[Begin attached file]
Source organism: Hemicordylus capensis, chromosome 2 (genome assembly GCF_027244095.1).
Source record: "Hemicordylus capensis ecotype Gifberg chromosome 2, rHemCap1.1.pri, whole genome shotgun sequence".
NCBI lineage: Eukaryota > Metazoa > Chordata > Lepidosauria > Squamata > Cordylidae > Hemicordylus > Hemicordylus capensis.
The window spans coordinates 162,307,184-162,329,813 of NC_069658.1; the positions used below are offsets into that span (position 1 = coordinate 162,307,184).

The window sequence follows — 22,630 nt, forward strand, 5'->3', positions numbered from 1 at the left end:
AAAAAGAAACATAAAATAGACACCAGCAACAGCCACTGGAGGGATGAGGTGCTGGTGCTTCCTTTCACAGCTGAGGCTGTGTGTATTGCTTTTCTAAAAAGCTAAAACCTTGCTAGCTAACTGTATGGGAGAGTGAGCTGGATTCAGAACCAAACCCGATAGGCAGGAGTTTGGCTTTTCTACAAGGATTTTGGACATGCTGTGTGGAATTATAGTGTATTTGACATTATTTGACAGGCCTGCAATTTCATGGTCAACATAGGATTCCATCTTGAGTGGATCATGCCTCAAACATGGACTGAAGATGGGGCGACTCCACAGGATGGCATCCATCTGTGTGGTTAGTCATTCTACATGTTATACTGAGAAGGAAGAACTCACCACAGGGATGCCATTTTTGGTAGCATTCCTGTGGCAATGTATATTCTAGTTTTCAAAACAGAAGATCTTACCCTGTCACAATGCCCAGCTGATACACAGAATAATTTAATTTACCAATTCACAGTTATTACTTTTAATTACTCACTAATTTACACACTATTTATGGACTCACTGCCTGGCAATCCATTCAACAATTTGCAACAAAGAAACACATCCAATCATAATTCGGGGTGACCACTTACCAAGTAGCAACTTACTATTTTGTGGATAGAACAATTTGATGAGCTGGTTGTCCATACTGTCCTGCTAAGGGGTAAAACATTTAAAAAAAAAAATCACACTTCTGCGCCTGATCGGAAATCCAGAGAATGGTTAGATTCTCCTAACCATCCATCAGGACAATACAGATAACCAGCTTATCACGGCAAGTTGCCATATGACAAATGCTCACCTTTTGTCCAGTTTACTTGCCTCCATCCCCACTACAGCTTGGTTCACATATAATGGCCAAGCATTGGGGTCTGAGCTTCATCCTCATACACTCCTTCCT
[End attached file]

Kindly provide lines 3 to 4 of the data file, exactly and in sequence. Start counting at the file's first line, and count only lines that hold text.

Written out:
NCBI lineage: Eukaryota > Metazoa > Chordata > Lepidosauria > Squamata > Cordylidae > Hemicordylus > Hemicordylus capensis.
The window spans coordinates 162,307,184-162,329,813 of NC_069658.1; the positions used below are offsets into that span (position 1 = coordinate 162,307,184).